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  19. I have just found your blog and I spent most of last night blowing my nose and reading your archives! I love your writing and the crafts that you do so beautifully. I just emailed my friend to tell her to go read your blog too because you remind me of her (both in the style of crafts and that you both hate the mall) and, guess what, she lives in Rochester! (I live a couple hours south). We like to go thrifting together like you and your thrifting friend. I would like to know where or at least the name of the crafting thrift store, I'm sure we will make a beeline for it. Anyway, I just wanted to let you know how much I enjoyed your blog.
    Beth F

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    1. Hi, neighbor, thanks very much! Drop me an email and I'll gladly share the name of my crafty thrifty store. :)

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  21. I have to say you are my crafty hero! I knit painfully slow, and really don't sew much quicker :) I wish I had the stamina and determination you have for these types of projects! Just curious, what type of stitch are you using to sew the squares together? Not that I plan on ever doing this, hahaha! I love to read your blog and look to you for crafty inspiration, thanks for being there for me! lol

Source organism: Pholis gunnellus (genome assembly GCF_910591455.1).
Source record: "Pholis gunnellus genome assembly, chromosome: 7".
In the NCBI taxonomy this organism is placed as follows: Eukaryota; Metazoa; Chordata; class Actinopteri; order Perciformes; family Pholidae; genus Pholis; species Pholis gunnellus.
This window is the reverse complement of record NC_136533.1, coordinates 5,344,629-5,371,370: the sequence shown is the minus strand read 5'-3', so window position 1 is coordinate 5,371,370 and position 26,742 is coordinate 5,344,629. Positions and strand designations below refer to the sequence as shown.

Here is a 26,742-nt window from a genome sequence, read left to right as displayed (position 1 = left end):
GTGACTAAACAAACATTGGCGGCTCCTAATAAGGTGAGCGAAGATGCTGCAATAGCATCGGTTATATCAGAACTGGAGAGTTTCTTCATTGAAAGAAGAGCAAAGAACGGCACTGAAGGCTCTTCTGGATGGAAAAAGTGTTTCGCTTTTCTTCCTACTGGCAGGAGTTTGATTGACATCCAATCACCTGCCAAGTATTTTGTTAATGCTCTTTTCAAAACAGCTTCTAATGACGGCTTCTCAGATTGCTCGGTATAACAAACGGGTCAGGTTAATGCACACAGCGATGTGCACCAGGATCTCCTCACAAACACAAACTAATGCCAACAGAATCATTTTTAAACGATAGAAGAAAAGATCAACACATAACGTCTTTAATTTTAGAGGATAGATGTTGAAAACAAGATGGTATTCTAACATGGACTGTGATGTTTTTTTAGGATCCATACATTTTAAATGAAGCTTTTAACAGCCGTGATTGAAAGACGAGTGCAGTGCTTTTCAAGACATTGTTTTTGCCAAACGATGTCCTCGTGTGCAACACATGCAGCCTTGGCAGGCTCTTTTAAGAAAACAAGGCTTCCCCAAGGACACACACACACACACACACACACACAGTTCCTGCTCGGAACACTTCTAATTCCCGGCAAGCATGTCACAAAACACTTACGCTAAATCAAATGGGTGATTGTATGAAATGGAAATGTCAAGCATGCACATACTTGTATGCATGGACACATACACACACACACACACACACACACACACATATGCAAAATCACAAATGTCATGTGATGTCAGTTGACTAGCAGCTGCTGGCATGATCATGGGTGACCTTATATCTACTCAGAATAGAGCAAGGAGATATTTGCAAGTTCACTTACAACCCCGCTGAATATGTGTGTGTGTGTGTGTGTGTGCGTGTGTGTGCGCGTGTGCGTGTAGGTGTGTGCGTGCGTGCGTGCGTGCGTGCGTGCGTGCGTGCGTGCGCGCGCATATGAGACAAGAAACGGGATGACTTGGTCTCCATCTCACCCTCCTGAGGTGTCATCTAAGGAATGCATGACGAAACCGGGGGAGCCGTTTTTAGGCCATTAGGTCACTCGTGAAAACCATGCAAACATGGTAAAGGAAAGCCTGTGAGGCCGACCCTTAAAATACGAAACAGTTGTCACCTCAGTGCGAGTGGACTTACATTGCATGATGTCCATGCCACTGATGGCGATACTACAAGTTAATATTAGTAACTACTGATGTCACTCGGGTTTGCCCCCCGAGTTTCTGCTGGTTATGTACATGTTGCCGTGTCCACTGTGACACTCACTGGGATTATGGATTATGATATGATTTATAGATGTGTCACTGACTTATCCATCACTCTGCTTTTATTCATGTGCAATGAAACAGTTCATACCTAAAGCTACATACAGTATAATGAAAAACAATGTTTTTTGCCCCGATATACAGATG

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  22. Thanks for your reply! I cannot seem to find your email, when I click on the email under the contact me in your profile page they want me to set up an account, which I would prefer not to do. I am going to sign up for your blog by email so maybe you can find me from that, the email address sort of matches my first and last name at yahoo. Plus I realized how goofy that "blowing my nose" phrase sounds in my comment, I was simply referring to my seemingly constant cold this long, long winter. Thank you again for such a lovely blog.
    Beth F